Identity and good character (English)

In one of the most important chapters of Don Quixote de la Mancha (Part 2 – Chapter 6), we find words which may provide a good introduction to this International Seminar on the Philosophy of Education:

“I have more of arms than of letters in my composition, and, judging by my inclination to arms, was born under the influence of the planet Mars. I am, therefore, in a measure constrained to follow that road, and by it I must travel in spite of all the world, and it will be labour in vain for you to urge me to resist what heaven wills, fate ordains, reason requires, and, above all, my own inclination favours; for knowing as I do the countless toils that are the accompaniments of knight-errantry, I know, too, the infinite blessings that are attained by it; I know that the path of virtue is very narrow, and the road of vice broad and spacious; I know their ends and goals are different…”.

This text raises two points. The first is a reflection on the complex problem of identity. Who was Don Quixote, really? Was he the Knight of the Sorrowful Countenance? Or was he the Knight of the Lions? Or was he Alonso Quijano? Reading The Ingenious Gentleman Don Quixote of La Mancha and the last will and testament of Alonso Quijano the Good may lead us to the conclusion that identity is something we receive, and that living means revising and being loyal to our birth potential. But that, obviously, would lead us to forget that, at a certain point, Alonso Quijano decides to ignore those bonds and begin a series of adventures which would make him world-famous. However, at the end of his life he decides to reassume his original birthright.

When Ortega stated that life has been given to us empty, and we must occupy it, he was expressing a complex truth. In fact, there are many things that have been given to us; no one can choose their parents, nor can parents choose who and what their children will be. But, at the same time, we feel responsible for our own lives, which we can channel in different ways, and even make important life choices as did Alonso Quijano – first as Alonso, then Don Quixote, finally dying as Alonso. Ronald Reagan was over 50 when he decided to give up show business and television in order to get into politics and begin the public activity that led him to be governor of California and, at the age of 69, President of the United States. Thus, the concept of identity is a very broad one as a means a reflection on what changes can be made to what we have received and on the criteria for a reasonable use of our freedom.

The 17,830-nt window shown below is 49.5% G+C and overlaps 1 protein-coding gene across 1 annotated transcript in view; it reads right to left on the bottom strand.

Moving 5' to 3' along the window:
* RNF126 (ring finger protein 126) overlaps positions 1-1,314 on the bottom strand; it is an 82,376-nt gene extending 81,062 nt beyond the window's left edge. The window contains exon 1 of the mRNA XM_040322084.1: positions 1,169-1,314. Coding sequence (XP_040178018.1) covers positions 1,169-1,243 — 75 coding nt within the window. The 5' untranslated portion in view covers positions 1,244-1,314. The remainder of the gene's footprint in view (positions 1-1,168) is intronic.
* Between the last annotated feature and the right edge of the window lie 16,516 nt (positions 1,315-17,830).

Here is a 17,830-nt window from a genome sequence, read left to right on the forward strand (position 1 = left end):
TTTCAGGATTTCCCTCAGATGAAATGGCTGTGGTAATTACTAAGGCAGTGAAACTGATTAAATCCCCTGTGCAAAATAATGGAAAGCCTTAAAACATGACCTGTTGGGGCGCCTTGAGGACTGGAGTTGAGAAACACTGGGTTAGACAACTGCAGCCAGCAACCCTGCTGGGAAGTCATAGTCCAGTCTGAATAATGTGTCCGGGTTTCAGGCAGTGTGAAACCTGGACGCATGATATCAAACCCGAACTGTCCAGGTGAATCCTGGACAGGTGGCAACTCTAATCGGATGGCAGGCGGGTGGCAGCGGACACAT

The second point refers to the fact that, in his different incarnations, Don Quixote always had a gentle disposition and a pleasant manner. This makes us reflect on what we call good-natured. Truly, people’s serenity and courtesy stand out and are generally seen as signs of someone who is good-natured. This good nature is the demonstration of a mature person who lives their life to the full, and has a stable capacity to undertake actions of virtue, the most important of which is good works towards others.

This is the general approach of our Symposium, allowing for extremely varied perspectives on the above-mentioned issues.

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